ISCB 2017 Innovator Award Keynote
Broad Institute of MIT and Harvard
Cambridge, United States
Presentation Title: Reconstructing Cellular Circuits: From Cells to Tissues
Time: Friday, July 21 — 6:15 pm - 7:15 pm
Introduction by: Bonnie Berger, ISCB Vice President
Molecular circuits of multiple interacting molecules process information in cells and connect diverse cells together into the functioning ecosystem of tissues. In this talk I will describe how recent advances in single cell and spatial genomics, genetic perturbation, and analysis methods open up new opportunities for dissecting complex circuits, all inspired and driven by computation and analytics. These include reformulating problems, using new experimental strategies inspired by computational considerations, and developing new analysis algorithms to derive unprecedented impact on the cells that make up the human body, the circuits that underlie their function, and how they come together in tissues in homeostasis and disease.
AVIV REGEV, a computational and systems biologist, is a professor of biology at MIT, a Howard Hughes Medical Institute Investigator, the Chair of the Faculty and the director of the Klarman Cell Observatory and Cell Circuits Program at the Broad Institute of MIT and Harvard, and co-chair of the organizing committee for the international Human Cell Atlas project.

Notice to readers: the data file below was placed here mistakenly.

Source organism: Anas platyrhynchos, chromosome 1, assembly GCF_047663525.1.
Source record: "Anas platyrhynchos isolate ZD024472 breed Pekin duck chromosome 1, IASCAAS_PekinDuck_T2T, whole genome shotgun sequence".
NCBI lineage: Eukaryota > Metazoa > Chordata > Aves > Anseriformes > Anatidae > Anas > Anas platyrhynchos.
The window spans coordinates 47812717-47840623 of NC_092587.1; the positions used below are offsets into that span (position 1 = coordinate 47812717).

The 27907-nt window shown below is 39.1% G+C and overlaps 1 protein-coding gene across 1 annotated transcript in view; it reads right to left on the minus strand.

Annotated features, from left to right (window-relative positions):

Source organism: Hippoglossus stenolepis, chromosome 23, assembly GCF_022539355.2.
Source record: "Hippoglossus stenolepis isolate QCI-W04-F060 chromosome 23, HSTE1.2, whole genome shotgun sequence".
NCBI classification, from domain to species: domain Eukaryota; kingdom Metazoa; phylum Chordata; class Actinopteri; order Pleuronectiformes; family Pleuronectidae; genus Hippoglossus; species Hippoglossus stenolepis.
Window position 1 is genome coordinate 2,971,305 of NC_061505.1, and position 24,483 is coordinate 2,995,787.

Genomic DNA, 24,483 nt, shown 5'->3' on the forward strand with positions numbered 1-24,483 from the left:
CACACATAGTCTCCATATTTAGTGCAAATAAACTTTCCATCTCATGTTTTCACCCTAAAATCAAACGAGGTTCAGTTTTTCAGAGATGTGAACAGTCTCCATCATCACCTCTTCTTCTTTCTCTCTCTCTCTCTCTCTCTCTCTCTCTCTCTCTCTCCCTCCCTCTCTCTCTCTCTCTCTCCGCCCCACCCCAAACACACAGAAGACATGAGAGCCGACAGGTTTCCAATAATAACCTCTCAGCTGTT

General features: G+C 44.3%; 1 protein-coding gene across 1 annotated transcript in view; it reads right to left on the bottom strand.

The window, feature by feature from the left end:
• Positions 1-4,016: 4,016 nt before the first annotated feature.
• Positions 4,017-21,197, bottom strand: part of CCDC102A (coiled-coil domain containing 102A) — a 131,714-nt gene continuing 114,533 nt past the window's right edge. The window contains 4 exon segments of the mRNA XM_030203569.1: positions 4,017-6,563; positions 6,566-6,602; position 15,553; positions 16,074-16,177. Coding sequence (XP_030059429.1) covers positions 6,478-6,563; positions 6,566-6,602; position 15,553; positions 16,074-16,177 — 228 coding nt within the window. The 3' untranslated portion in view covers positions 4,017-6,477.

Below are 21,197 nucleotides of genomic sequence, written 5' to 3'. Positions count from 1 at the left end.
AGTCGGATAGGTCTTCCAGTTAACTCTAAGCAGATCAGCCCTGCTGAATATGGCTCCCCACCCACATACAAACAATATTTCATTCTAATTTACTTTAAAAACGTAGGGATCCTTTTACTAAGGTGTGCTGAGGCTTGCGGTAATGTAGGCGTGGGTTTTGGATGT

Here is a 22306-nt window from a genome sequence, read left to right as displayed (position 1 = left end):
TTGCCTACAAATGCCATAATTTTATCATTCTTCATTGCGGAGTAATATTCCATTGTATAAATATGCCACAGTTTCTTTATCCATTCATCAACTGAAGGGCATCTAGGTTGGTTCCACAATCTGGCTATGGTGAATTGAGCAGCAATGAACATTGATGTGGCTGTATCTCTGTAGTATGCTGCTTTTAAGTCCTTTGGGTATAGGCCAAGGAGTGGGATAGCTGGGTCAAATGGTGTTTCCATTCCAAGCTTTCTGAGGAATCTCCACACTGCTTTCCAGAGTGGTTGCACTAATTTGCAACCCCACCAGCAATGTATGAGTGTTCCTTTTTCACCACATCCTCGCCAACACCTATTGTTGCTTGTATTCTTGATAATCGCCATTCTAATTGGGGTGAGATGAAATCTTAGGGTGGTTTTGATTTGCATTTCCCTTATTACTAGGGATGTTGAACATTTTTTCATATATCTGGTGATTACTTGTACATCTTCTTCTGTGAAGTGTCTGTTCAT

She studies the molecular circuitry that governs the function of mammalian cells in health and disease and has pioneered many leading experimental and computational methods for the reconstruction of circuits, including in single-cell genomics.
Regev is a recipient of the NIH Director’s Pioneer Award, a Sloan fellowship from the Sloan Foundation, the Overton Prize from the International Society for Computational Biology (ISCB), the Earl and Thressa Stadtman Scholar Award from the American Society of Biochemistry and Molecular Biology, and the ISCB Innovator Award, and she is a ISCB Fellow (2016).
Regev received her M.Sc. from Tel Aviv University, studying biology, computer science, and mathematics in the Interdisciplinary Program for the Fostering of Excellence. She received her Ph.D. in computational biology from Tel Aviv University.